(3) The Fourier-transformed images having the different in-focus positions are weighted in units of spatial frequencies, and the weighted images are synthesized; and

(4) The synthesized Fourier spectrum image is then inverse Fourier-transformed.

The above steps produce the following function. The images having different focal positions are discretely input, and synthesis of the Fourier-transformed images is performed. The resultant Fourier spectrum image is then inverse Fourier-transformed. Therefore, an image having a large focal depth can be obtained without decreasing the resolution and luminance. In addition, processing can be performed without difficulty regardless of different conditions and natures of the surfaces of the objects and can be used in a variety of applications. Furthermore, special preparation and special input operations need not be performed. Therefore, the present invention can be appropriately used in practical applications without modifications.

BRIEF DESCRIPTION OF THE DRAWINGS

FIGS. 1 to 48 show embodiments associated with the means for achieving the first object of the present invention, in which

FIG. 1 is a view showing an arrangement of a first embodiment,

FIG. 2 is a view showing an arrangement of a second embodiment,

FIG. 3 is a view showing an arrangement of a third embodiment,

FIG. 4 is a view showing an arrangement of a fourth embodiment,

FIG. 5 is a view showing an arrangement of a fifth embodiment,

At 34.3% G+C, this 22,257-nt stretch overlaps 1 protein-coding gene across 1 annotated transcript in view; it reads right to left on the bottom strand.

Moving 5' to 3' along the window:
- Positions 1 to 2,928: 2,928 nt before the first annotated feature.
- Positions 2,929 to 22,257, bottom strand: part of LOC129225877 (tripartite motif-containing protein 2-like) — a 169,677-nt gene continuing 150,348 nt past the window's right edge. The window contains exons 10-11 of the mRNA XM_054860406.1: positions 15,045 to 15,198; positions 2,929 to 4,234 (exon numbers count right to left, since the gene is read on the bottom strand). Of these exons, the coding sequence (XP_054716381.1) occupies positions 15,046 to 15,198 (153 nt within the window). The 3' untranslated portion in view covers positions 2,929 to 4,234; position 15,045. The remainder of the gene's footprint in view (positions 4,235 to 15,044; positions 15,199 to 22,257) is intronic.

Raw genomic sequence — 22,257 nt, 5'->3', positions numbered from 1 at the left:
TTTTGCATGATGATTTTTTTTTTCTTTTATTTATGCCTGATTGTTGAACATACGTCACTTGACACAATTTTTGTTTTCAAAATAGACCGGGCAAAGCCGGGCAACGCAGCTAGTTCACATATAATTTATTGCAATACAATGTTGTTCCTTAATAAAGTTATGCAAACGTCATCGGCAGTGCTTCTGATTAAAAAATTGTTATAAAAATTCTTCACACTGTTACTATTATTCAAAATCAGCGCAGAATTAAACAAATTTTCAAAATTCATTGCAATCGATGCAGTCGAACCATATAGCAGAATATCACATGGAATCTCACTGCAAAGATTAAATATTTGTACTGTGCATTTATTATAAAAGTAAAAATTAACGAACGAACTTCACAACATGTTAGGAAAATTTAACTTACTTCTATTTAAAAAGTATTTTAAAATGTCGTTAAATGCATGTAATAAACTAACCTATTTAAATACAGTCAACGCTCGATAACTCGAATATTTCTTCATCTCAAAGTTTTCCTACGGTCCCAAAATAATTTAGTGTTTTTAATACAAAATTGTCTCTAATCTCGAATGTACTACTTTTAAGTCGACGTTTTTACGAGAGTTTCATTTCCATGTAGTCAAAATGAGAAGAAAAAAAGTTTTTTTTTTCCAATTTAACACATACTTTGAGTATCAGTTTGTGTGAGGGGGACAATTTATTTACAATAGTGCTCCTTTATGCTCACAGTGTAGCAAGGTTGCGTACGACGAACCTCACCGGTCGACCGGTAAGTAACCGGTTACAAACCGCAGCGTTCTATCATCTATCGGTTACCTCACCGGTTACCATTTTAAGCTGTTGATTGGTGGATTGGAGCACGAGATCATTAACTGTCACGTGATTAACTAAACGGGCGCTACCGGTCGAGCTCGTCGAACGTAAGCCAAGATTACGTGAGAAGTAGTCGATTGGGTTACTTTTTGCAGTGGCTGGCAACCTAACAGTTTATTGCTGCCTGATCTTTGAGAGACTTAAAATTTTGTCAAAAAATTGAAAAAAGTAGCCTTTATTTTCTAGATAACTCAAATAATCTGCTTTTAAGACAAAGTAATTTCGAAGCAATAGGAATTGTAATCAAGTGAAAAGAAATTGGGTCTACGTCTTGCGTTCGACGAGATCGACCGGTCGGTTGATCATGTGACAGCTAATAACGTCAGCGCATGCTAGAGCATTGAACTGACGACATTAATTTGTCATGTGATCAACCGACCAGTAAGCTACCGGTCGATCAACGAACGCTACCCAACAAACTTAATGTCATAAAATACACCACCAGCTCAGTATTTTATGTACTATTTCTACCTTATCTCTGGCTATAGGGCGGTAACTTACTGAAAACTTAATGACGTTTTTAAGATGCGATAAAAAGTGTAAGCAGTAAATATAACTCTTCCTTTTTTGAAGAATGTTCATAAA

FIG. 6 is a front view of a Fresnel zone plate shown in FIG. 5,

FIG. 7 is a view showing an arrangement of a sixth embodiment,

FIGS. 8 and 9 are block diagrams showing different arrangements of a recovery processing unit in the first to sixth embodiments,

FIG. 10 is a view showing a geometric relationship associated with a method of designating a recovery filter in the recovery processing unit,

FIGS. 11A to 11D are views showing operational procedures associated with a method of designing the recovery filter,

FIG. 12 is a view showing an arrangement of a seventh embodiment,

FIGS. 13A to 13C are views showing an arrangement of an eighth embodiment,

FIG. 14 is a plan view showing a structure of a recovery color filter shown in FIG. 13,

FIG. 15 is a view showing an arrangement of a ninth embodiment,

FIG. 16 is a view showing an arrangement of a tenth embodiment,

FIG. 17 is a view showing an arrangement of an eleventh embodiment,

FIG. 18 is a view showing optical recovery processing of a film recorded image,

FIG. 19 is a view showing a net structure in a fiber scope image,

FIG. 20 is a view showing a Fourier spectrum image of a fiber scope image appearing during the optical recovery processing,